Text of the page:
Fed faces crucial week for US banks, economy
With financial markets in turmoil and speculation that the US economy may have already entered a recession, the US Federal Reserve has been at the centre of it all.
18 March 2008
Washington (dpa) - With financial markets in turmoil and speculation that the US economy may have already entered a recession, the US Federal Reserve has been at the centre of it all.
The current financial crisis "is likely to be judged in retrospect as the most wrenching since the end of the second world war," former Fed chairman Alan Greenspan wrote in Sunday's Financial Times.
On Tuesday, Greenspan's successor Ben Bernanke will again enter the fray as the Fed considers just how strong a cut in its benchmark interest rate is necessary to keep the economy afloat. The current rate stands at 3% - after two successive cuts in January of a combined 1.25 points - and could be dropped to as low as 2% after the board's meeting.
The Fed also cut its separate discount lending rate to banks by 0.25 points to 3.25% during a rare emergency meeting on Sunday, but the rate settings are not what has attracted the attention of most investors.
Of greater significance are the lengths the Fed has gone to rescue investment banks and mortgage lenders on Wall Street that have suffered billions of dollars in writedowns over the past year.
Last week the Fed made available an extra 200 billion dollars in Treasury securities, and took the unusual step of accepting as collateral mortgage-backed securities and other debts that lie at the heart of the current credit crisis.
Days later the central bank made the near-unprecedented move of announcing a bailout of the nation's fifth-largest investment firm, Bear Sterns, by offering it much needed short-term cash through competitor JPMorgan Chase.
The surprise move prompted a massive sell-off in the bank's shares as clients pulled some 17 billion dollars from Bear Stearns in the two days preceding the Fed bailout, according to Bloomberg financial news.
But on Sunday the Fed approved the sale of Bear Stearns to JPMorgan for 240 million dollars - at about one tenth of its share value a week ago - as it became clear the company would otherwise have been forced to file for bankruptcy. In addition the Fed has offered JPMorgan up to 30 billion dollars in financing to take on the firm's debt.
News of Bear Stearns' downfall prompted stock indices to plummet around the world amid fears that other investment banks might be in similarly dire straits.
The true measure will likely come in the next few days.
Goldman Sachs and Lehman Brothers are to report their quarterly earnings Tuesday, and both are expected to post a sharp drop in profits. Morgan Stanley's turn comes a day later.
President George W Bush on Monday defended the Fed's moves, saying they provided a much-needed stabilization of financial markets. Treasury Secretary Henry Paulson suggested a Bear Stearns bankruptcy could have had a much larger spillover effect.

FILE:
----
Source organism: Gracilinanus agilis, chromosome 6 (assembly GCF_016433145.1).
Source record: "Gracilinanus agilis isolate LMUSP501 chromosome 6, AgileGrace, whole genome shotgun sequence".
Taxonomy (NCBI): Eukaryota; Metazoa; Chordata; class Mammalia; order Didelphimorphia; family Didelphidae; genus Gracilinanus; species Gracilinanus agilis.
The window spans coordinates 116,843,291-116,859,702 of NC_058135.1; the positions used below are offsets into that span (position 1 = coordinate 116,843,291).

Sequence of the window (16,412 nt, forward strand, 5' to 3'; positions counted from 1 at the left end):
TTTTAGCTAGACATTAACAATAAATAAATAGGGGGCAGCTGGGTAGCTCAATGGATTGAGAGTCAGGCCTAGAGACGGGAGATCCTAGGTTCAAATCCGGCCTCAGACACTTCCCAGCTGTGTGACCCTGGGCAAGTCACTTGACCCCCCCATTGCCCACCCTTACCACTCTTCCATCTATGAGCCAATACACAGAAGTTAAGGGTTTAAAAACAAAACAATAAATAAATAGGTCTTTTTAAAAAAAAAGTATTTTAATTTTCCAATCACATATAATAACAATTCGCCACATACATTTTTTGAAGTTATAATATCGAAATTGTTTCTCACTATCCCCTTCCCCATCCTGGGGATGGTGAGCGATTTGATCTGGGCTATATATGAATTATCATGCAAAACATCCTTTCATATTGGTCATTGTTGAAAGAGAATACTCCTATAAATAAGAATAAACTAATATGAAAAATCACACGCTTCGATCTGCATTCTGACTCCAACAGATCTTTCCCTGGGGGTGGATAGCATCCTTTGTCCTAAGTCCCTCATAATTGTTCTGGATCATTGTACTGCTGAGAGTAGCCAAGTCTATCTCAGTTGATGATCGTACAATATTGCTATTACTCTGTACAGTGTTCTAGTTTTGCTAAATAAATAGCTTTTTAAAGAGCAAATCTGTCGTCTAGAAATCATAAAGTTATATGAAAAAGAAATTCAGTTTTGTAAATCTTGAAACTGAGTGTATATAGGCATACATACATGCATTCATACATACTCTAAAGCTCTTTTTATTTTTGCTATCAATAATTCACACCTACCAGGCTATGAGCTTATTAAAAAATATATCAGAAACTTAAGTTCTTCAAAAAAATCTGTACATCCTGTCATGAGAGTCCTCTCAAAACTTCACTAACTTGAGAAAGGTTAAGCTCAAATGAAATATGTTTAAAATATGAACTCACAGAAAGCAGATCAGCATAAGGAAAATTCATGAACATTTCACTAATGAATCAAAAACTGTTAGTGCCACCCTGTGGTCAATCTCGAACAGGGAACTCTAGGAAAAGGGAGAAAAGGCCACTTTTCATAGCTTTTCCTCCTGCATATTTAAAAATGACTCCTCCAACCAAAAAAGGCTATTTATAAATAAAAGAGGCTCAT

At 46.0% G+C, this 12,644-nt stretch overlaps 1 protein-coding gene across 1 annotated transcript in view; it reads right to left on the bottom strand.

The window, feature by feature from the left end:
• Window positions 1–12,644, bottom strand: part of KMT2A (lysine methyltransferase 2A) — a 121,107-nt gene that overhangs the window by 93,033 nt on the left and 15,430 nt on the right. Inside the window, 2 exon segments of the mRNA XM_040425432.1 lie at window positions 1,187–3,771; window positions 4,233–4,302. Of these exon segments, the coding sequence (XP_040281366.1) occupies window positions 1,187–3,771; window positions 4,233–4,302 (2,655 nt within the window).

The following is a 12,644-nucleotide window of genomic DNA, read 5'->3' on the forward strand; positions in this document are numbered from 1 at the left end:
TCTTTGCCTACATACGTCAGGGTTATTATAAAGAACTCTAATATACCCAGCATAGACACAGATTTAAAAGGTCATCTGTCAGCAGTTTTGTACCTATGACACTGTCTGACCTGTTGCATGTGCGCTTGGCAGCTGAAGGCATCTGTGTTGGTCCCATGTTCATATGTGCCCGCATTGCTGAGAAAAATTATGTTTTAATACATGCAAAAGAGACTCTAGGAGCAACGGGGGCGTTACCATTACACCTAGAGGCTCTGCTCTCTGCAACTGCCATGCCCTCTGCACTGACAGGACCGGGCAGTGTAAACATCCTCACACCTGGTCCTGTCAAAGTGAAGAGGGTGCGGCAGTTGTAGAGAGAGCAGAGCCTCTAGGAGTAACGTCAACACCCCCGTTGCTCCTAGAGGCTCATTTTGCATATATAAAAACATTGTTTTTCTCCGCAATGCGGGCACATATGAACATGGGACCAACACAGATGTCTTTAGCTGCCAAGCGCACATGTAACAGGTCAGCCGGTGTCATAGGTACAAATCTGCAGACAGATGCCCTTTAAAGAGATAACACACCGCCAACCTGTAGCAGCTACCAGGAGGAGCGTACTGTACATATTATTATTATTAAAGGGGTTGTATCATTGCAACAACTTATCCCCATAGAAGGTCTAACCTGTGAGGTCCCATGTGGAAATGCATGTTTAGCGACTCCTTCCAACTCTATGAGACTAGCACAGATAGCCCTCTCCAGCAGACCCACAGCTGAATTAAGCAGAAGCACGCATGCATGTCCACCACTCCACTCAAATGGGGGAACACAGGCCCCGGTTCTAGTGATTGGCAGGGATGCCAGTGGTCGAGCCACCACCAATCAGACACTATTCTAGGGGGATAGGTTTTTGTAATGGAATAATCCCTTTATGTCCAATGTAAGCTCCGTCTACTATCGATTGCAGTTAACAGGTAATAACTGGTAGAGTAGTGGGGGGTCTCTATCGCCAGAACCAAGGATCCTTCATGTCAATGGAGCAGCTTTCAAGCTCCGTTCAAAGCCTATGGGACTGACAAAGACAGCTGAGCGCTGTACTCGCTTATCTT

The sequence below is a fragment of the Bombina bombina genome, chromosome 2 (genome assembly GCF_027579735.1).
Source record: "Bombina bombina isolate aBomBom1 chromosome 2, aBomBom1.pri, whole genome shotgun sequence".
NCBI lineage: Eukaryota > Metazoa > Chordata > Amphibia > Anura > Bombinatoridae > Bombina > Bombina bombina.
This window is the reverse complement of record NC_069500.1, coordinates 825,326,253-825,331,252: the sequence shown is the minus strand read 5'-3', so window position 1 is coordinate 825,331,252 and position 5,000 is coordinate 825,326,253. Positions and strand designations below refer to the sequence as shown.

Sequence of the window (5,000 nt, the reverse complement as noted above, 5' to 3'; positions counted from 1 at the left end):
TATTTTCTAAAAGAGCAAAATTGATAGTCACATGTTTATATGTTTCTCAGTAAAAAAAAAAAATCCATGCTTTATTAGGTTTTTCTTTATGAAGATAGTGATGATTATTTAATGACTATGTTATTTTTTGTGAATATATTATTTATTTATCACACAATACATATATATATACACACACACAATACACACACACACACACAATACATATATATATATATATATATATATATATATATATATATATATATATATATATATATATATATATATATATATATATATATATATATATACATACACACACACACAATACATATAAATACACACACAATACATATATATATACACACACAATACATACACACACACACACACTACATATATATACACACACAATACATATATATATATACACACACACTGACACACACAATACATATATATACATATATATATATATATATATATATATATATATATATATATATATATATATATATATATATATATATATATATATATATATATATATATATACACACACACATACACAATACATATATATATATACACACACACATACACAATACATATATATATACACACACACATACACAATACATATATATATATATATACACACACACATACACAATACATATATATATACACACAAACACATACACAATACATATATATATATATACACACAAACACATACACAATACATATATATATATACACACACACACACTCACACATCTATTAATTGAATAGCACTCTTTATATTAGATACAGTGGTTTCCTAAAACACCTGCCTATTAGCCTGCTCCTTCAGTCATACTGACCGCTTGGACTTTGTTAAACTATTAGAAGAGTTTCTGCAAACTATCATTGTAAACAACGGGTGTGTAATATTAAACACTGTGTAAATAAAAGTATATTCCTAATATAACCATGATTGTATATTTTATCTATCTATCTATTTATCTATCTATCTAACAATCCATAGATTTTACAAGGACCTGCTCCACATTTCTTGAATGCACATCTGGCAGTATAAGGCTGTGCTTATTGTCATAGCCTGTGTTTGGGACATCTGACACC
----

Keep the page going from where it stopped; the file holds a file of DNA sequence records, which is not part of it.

In total, the Fed has opened up about 430 billion dollars in Treasury securities through various loan facilities to banks and mortgage lenders - about 60% of its available assets, according to Bloomberg.
Investment banks themselves have also backed the Fed's attempts to boost liquidity in an effort to ease investors concerns that Bear Stearns may not be the only bank in trouble.
Lehman Brothers Chief Executive Richard S Fuld Jr in a statement Monday said that moves by the Fed last week to open up its securities, "improves the liquidity picture and, from my perspective, takes the liquidity issue for the entire industry off the table."
Meanwhile Democrats are criticizing the Bush administration for failing to address another key issue - the record number of home foreclosures by subprime mortgage-holders that sparked the credit crisis and bank writedowns in the first place.
"Let's not forget about the millions of households with many millions of Americans, with the consequences that that has for the economy, as well," presidential hopeful Hillary Clinton said Monday.
The housing and credit crisis that began over the summer has long since trickled into the rest of the economy. The world's largest economy grew by an annualized 0.6% in the last quarter of 2007 and polls show more than two-thirds of Americans believe the United States has already entered a recession.
Paulson acknowledged the need to address the home foreclosure rates, but said rescuing financial institutions that offer mortgages had to remain a top priority.
"There's the moral hazard on the one hand, and on the other there is the importance of orderly markets, stability in our financial system," he told reporters after a meeting with Bush and his economic advisors.
The Bear Stearns rescue "was an easy decision. This has the right outcome," he said.